You know when you go to an amusement park and there are some rides that have signs up before you get in line to warn you?
You WILL get wet on this ride. You may get *drenched.*
This post WILL get sappy. It may get silly.
That’s just who I am.
It’s still truthful though, and it’s about how and why I write love stories.
The muses in mythology are depicted as goddesses (women) who inspire great art (creators who are men).
There are 9 muses (all goddesses/women) in Greek mythology. This one is Calliope, the inspiration of epic poetry (writing). I mean, we’re friends and all, but she’s really not my muse. Even in more modern fictional depictions, muses (the inspirations of creation…or just any great work or deed) are women, whereas the actual creating or doing of the deeds tends to still come from men.
These are the 5 muses from Disney’s animated film, Hercules. Not taking anything away from these fine ladies. They were the best part of that film as far as I’m concerned. But still…they were like the musical narrators and didn’t really get celebrated as part of the plot. Which stinks because look at them…they are fabulous.
In Kevin Smith’s Dogma, he still has Serendipity The Muse (a woman, or at least woman identifying), but he at least gave Azrael (a man, or at least man identifying) a ‘former’ muse backstory and he kind of acknowledges this whole, ‘I’m the muse, not the creator…creators seemed to be all men,’ business.
The main protagonist (a woman) in the film asks Serendipity why there aren’t more women protagonists in classical historical and fictional texts…
“The people that held the pens added their own perspective, and all the pen-holders were men.”
This vision of the muse as a woman…the inspiration for creation, but not the creator…continues on in current media, and it can be seen everywhere. Literature, film, and television of nearly every genre. Man inspired to create art/accomplish something difficult and great because of Some Pretty Girl He Likes is…kinda tired and played out, in my honest opinion. I was inspired to write this post after watching a rerun of That 70’s Show on Netflix. It’s the episode where the gang is all getting their photos taken for the yearbook and at the end, the ’round up’ freeze frames are their photos in black and white, as they’d appear, with ‘most likely to’ blurbs under them. All of the kids have captions intended to be funny under them, but the one I always focus on is Donna’s.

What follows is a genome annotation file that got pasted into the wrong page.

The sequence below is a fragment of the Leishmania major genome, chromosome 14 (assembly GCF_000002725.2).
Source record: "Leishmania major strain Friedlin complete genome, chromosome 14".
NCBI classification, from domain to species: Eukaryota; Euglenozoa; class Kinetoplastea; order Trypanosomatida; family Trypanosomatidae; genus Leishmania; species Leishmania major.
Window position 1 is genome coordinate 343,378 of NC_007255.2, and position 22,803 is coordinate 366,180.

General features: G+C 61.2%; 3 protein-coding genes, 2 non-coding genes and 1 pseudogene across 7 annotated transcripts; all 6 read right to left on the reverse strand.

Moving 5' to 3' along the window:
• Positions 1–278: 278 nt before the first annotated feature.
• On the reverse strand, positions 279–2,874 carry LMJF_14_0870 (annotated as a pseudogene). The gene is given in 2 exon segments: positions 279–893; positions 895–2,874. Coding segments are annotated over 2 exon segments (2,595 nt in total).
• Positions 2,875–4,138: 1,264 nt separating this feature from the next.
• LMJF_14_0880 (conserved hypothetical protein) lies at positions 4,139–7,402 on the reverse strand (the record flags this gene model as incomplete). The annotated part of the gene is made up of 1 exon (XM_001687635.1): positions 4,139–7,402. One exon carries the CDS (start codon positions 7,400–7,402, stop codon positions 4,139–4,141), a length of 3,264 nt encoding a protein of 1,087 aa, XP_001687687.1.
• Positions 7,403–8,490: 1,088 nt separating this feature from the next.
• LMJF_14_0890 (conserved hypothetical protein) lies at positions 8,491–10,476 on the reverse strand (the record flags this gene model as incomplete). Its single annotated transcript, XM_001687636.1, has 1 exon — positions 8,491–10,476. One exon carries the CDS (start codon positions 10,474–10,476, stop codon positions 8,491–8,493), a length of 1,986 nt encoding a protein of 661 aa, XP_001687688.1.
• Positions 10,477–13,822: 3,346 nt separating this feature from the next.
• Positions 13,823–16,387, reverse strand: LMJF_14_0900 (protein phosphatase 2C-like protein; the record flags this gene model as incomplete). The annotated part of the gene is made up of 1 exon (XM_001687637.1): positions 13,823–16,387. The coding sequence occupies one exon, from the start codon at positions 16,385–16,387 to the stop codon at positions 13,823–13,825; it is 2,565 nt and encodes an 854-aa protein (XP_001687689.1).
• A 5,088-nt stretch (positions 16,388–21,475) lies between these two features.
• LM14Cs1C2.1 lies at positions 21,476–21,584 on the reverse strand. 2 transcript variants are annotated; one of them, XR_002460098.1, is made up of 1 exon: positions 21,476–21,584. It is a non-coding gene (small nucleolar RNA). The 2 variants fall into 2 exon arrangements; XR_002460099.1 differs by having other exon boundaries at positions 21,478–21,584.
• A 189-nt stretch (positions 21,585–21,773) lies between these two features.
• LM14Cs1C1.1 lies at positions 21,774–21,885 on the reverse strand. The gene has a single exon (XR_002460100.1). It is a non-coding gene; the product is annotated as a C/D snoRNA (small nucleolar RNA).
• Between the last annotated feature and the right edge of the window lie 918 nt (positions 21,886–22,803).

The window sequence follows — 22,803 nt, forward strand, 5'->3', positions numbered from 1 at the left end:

“Most likely to…move to New York and become Lou Reed’s reluctant muse.”
You know…why didn’t that say, ‘…move to New York and have Lou Reed become HER reluctant muse?’
I guess this is just one more way I’m quirky and non-traditional in that…I mean…I have a muse. But mine looks like this…
Who says the sappy, lovey, dorky woman can’t be the creator and the bad ass biker can’t be the muse? That’s how it is at our house. Want to know where all my inspiration for healthy, supportive, committed love in fiction comes from? That guy. ^^^^
He’s it. He’s my muse.
(Yeah, that’s really a photo of J on one of his bikes. Sigh. I’m gonna go write some lovey fiction now, I think.)